Joe V. Meigs's 1874 Desk and Seat Patent Model

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Description
Joe V. Meigs from Lowell, Massachusetts received a U.S. patent for an improved school desk. Patent no. 151898 was issued on June 9, 1874.
This model is made of wood and cast iron. The desks are attached at the back and the seats face one another. They are mounted on a wooden platform. The patent stressed comfort and claimed the desk would, “avoid fatigue and distortion of the body.” His model is rather decorative with a diamond design, made up of metal bars that cross each other. The tops are made out of wood or iron but if iron is used he encouraged the metal to be japanned, enameled, or marbleized, adding further decoration. The desk is designed to be very practical and the whole desk comes apart to be easily transported. There are two black seats curved and connected by cast iron. The two seats are facing one another and placed on a wooden base.
Joe V. Meigs was born in 1840. He became a patent lawyer, but his mechanical skills also allowed him to become a prolific inventor. After inventing a breech-loading firearm, he was hired by the U.S. Cartridge Company, where he served as chief inventor. He died in 1907.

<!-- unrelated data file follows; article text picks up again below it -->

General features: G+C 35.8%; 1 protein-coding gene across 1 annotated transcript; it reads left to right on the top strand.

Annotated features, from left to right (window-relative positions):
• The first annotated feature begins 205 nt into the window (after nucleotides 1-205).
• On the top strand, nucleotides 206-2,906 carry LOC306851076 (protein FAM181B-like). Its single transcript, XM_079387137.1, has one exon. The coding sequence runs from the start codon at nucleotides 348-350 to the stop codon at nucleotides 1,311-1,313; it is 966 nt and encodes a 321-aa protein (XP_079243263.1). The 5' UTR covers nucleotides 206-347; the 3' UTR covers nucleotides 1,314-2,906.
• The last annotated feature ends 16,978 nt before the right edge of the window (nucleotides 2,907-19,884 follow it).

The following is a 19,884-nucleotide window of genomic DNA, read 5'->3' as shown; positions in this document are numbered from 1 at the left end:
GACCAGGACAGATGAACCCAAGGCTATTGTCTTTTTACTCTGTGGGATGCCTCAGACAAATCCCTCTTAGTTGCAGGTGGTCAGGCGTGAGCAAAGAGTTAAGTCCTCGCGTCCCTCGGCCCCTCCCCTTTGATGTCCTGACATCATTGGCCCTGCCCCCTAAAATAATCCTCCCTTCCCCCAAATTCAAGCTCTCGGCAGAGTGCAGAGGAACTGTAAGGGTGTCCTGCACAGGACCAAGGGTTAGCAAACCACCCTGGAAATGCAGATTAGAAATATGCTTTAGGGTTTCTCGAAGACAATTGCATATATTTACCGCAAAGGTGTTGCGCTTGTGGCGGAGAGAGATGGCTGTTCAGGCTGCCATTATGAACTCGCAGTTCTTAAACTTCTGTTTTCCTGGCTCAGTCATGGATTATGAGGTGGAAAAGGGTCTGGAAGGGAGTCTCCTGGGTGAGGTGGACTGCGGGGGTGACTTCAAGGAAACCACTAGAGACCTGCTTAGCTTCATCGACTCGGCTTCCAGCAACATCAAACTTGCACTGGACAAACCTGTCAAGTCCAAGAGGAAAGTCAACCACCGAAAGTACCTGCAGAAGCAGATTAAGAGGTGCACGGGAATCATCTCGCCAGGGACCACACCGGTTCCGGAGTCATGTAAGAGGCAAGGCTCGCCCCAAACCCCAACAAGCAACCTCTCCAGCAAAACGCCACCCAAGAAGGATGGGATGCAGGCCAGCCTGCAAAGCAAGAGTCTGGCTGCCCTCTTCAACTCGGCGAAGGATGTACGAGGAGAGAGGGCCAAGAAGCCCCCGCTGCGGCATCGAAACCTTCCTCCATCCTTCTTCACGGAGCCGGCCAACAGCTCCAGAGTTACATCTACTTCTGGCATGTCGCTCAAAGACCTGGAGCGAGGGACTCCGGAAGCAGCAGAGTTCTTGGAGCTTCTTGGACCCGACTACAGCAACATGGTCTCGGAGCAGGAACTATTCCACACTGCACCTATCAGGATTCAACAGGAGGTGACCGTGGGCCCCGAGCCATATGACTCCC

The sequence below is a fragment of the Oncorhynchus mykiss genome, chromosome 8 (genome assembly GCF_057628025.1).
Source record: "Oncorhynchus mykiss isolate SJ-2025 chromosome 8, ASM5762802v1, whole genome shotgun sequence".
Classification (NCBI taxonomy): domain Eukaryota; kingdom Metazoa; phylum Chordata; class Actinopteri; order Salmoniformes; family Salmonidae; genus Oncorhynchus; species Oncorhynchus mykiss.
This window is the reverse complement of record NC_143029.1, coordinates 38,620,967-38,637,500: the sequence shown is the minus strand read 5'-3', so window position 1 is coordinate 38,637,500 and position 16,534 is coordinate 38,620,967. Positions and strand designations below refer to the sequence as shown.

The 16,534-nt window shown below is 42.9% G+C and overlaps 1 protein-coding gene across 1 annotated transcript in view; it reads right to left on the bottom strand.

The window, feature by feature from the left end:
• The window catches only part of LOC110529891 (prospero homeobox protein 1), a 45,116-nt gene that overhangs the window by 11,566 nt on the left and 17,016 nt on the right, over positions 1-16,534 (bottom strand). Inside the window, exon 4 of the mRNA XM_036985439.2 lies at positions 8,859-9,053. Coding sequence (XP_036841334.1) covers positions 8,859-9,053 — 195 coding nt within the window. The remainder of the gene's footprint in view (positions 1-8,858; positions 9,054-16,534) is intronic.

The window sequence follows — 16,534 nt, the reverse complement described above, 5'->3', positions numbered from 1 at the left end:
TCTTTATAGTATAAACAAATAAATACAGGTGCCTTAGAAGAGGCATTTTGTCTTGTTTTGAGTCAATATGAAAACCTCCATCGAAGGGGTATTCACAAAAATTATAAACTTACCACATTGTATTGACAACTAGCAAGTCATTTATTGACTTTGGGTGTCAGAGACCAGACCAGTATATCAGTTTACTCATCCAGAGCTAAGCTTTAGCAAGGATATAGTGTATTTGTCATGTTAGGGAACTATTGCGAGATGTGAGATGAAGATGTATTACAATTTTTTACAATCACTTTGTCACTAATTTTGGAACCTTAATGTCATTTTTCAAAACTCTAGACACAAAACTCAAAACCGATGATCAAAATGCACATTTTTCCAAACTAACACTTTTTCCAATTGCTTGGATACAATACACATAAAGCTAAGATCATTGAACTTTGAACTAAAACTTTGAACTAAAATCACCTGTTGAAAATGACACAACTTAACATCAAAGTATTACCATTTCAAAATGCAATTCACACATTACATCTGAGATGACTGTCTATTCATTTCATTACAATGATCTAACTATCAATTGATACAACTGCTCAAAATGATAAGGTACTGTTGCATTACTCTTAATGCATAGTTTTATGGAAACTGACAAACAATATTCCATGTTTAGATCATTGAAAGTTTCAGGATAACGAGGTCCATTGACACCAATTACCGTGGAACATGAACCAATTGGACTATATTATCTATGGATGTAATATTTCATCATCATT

Location
Currently not on view
date made
1874
patent date
1874-06-09
associated date
1872
patentee
Meigs, Joe V.
transfer
U.S. Patent and Trademark Office
inventor
Meigs, Joe V.
referenced in patent specifications
United States: Massachusetts, Lowell
Physical Description
wood (overall material)
metal (overall material)
fabric (overall material)
Measurements
overall: 3 3/4 in x 7 1/4 in x 3 1/4 in; 9.525 cm x 18.415 cm x 8.255 cm
ID Number
CL.249602.593
catalog number
249602.593
accession number
249602
patent number
151,898
subject
Education
Patent Models
See more items in
Home and Community Life: Education
Cultures & Communities
American History Education Collection
Data Source
National Museum of American History, Kenneth E. Behring Center

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